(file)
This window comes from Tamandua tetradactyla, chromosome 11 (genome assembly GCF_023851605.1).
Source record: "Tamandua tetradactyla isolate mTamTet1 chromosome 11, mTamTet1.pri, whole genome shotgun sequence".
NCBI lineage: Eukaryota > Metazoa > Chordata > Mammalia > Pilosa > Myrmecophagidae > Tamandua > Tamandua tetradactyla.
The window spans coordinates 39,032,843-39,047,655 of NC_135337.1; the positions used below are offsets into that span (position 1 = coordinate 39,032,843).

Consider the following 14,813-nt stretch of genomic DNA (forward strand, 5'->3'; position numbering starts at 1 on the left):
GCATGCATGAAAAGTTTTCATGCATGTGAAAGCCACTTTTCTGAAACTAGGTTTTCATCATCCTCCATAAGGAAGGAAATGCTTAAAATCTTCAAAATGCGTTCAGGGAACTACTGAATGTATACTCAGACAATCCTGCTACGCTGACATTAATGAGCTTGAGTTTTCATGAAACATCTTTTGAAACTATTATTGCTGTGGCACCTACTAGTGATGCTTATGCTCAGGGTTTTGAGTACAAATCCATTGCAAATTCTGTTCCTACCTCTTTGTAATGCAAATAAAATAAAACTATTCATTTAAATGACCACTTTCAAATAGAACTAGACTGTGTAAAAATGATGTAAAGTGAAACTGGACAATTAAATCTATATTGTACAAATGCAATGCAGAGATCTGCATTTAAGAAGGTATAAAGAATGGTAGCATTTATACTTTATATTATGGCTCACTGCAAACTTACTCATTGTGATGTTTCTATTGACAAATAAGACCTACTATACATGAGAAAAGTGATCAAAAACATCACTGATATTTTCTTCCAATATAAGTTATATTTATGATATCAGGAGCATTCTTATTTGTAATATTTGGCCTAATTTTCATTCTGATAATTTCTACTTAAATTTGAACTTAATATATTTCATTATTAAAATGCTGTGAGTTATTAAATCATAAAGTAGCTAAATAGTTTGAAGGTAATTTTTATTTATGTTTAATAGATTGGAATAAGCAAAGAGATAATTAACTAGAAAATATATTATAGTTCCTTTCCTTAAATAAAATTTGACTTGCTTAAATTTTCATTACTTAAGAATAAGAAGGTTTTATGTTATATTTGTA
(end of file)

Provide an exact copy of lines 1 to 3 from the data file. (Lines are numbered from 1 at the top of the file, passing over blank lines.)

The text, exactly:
This window comes from Tamandua tetradactyla, chromosome 11 (genome assembly GCF_023851605.1).
Source record: "Tamandua tetradactyla isolate mTamTet1 chromosome 11, mTamTet1.pri, whole genome shotgun sequence".
NCBI lineage: Eukaryota > Metazoa > Chordata > Mammalia > Pilosa > Myrmecophagidae > Tamandua > Tamandua tetradactyla.